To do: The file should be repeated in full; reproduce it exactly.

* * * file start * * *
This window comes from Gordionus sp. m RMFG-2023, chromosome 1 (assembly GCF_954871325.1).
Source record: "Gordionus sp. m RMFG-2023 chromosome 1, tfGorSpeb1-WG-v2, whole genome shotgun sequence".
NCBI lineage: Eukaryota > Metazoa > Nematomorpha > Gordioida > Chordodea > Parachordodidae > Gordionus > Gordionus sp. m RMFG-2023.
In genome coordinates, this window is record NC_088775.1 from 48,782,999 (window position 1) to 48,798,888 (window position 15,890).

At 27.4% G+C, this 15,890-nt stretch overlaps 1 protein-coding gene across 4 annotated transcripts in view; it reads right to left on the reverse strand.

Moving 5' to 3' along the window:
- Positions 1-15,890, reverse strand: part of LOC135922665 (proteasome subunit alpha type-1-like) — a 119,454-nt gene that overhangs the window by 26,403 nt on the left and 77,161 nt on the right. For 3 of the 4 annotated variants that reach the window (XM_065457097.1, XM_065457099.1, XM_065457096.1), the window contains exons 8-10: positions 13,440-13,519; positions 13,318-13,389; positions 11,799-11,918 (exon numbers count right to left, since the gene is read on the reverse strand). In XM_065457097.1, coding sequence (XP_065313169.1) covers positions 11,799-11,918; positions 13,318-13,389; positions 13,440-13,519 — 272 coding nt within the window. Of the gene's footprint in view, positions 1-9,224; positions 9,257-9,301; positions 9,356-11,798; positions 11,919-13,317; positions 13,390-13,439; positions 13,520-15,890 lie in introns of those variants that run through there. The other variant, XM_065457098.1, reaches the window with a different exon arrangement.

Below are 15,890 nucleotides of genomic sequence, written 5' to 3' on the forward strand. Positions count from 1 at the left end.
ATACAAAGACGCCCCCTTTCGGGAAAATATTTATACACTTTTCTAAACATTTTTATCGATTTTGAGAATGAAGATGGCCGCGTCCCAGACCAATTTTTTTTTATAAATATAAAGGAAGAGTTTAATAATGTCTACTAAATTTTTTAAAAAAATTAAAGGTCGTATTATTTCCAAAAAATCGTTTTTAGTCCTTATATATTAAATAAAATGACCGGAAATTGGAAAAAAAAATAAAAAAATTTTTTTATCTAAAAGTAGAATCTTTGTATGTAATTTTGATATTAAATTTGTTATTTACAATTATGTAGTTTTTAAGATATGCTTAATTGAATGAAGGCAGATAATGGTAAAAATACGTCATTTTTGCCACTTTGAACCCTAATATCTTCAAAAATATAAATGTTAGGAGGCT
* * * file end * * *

This window comes from Gordionus sp. m RMFG-2023, chromosome 1 (assembly GCF_954871325.1).
Source record: "Gordionus sp. m RMFG-2023 chromosome 1, tfGorSpeb1-WG-v2, whole genome shotgun sequence".
NCBI lineage: Eukaryota > Metazoa > Nematomorpha > Gordioida > Chordodea > Parachordodidae > Gordionus > Gordionus sp. m RMFG-2023.
In genome coordinates, this window is record NC_088775.1 from 48,782,999 (window position 1) to 48,798,888 (window position 15,890).

At 27.4% G+C, this 15,890-nt stretch overlaps 1 protein-coding gene across 4 annotated transcripts in view; it reads right to left on the reverse strand.

Moving 5' to 3' along the window:
- Positions 1-15,890, reverse strand: part of LOC135922665 (proteasome subunit alpha type-1-like) — a 119,454-nt gene that overhangs the window by 26,403 nt on the left and 77,161 nt on the right. For 3 of the 4 annotated variants that reach the window (XM_065457097.1, XM_065457099.1, XM_065457096.1), the window contains exons 8-10: positions 13,440-13,519; positions 13,318-13,389; positions 11,799-11,918 (exon numbers count right to left, since the gene is read on the reverse strand). In XM_065457097.1, coding sequence (XP_065313169.1) covers positions 11,799-11,918; positions 13,318-13,389; positions 13,440-13,519 — 272 coding nt within the window. Of the gene's footprint in view, positions 1-9,224; positions 9,257-9,301; positions 9,356-11,798; positions 11,919-13,317; positions 13,390-13,439; positions 13,520-15,890 lie in introns of those variants that run through there. The other variant, XM_065457098.1, reaches the window with a different exon arrangement.

Below are 15,890 nucleotides of genomic sequence, written 5' to 3' on the forward strand. Positions count from 1 at the left end.
ATACAAAGACGCCCCCTTTCGGGAAAATATTTATACACTTTTCTAAACATTTTTATCGATTTTGAGAATGAAGATGGCCGCGTCCCAGACCAATTTTTTTTTATAAATATAAAGGAAGAGTTTAATAATGTCTACTAAATTTTTTAAAAAAATTAAAGGTCGTATTATTTCCAAAAAATCGTTTTTAGTCCTTATATATTAAATAAAATGACCGGAAATTGGAAAAAAAAATAAAAAAATTTTTTTATCTAAAAGTAGAATCTTTGTATGTAATTTTGATATTAAATTTGTTATTTACAATTATGTAGTTTTTAAGATATGCTTAATTGAATGAAGGCAGATAATGGTAAAAATACGTCATTTTTGCCACTTTGAACCCTAATATCTTCAAAAATATAAATGTTAGGAGGCT